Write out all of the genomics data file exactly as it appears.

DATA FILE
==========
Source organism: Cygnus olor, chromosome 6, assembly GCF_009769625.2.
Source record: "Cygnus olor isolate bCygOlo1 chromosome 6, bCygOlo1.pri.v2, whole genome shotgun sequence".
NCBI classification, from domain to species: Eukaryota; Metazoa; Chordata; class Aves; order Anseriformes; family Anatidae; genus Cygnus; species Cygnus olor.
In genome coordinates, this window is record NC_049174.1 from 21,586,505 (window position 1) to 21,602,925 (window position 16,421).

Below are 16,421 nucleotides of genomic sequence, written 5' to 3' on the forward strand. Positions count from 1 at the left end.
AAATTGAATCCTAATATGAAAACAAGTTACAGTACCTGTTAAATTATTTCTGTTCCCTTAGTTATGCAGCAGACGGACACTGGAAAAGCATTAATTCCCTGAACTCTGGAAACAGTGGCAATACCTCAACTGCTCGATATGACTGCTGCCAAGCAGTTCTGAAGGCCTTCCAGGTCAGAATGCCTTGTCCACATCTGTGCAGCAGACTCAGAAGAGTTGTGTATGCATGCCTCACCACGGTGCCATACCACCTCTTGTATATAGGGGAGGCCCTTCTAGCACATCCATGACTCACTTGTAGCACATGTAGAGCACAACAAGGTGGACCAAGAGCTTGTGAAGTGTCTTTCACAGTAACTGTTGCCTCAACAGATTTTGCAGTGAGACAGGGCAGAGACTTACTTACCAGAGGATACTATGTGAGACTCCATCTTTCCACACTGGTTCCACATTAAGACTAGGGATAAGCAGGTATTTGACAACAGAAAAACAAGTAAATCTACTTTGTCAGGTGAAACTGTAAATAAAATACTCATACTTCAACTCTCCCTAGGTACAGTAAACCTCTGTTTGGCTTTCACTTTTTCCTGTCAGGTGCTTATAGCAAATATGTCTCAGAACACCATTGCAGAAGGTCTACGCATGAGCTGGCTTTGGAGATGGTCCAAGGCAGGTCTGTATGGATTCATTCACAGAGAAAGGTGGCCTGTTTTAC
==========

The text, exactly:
Source organism: Cygnus olor, chromosome 6, assembly GCF_009769625.2.
Source record: "Cygnus olor isolate bCygOlo1 chromosome 6, bCygOlo1.pri.v2, whole genome shotgun sequence".
NCBI classification, from domain to species: Eukaryota; Metazoa; Chordata; class Aves; order Anseriformes; family Anatidae; genus Cygnus; species Cygnus olor.
In genome coordinates, this window is record NC_049174.1 from 21,586,505 (window position 1) to 21,602,925 (window position 16,421).

Below are 16,421 nucleotides of genomic sequence, written 5' to 3' on the forward strand. Positions count from 1 at the left end.
AAATTGAATCCTAATATGAAAACAAGTTACAGTACCTGTTAAATTATTTCTGTTCCCTTAGTTATGCAGCAGACGGACACTGGAAAAGCATTAATTCCCTGAACTCTGGAAACAGTGGCAATACCTCAACTGCTCGATATGACTGCTGCCAAGCAGTTCTGAAGGCCTTCCAGGTCAGAATGCCTTGTCCACATCTGTGCAGCAGACTCAGAAGAGTTGTGTATGCATGCCTCACCACGGTGCCATACCACCTCTTGTATATAGGGGAGGCCCTTCTAGCACATCCATGACTCACTTGTAGCACATGTAGAGCACAACAAGGTGGACCAAGAGCTTGTGAAGTGTCTTTCACAGTAACTGTTGCCTCAACAGATTTTGCAGTGAGACAGGGCAGAGACTTACTTACCAGAGGATACTATGTGAGACTCCATCTTTCCACACTGGTTCCACATTAAGACTAGGGATAAGCAGGTATTTGACAACAGAAAAACAAGTAAATCTACTTTGTCAGGTGAAACTGTAAATAAAATACTCATACTTCAACTCTCCCTAGGTACAGTAAACCTCTGTTTGGCTTTCACTTTTTCCTGTCAGGTGCTTATAGCAAATATGTCTCAGAACACCATTGCAGAAGGTCTACGCATGAGCTGGCTTTGGAGATGGTCCAAGGCAGGTCTGTATGGATTCATTCACAGAGAAAGGTGGCCTGTTTTAC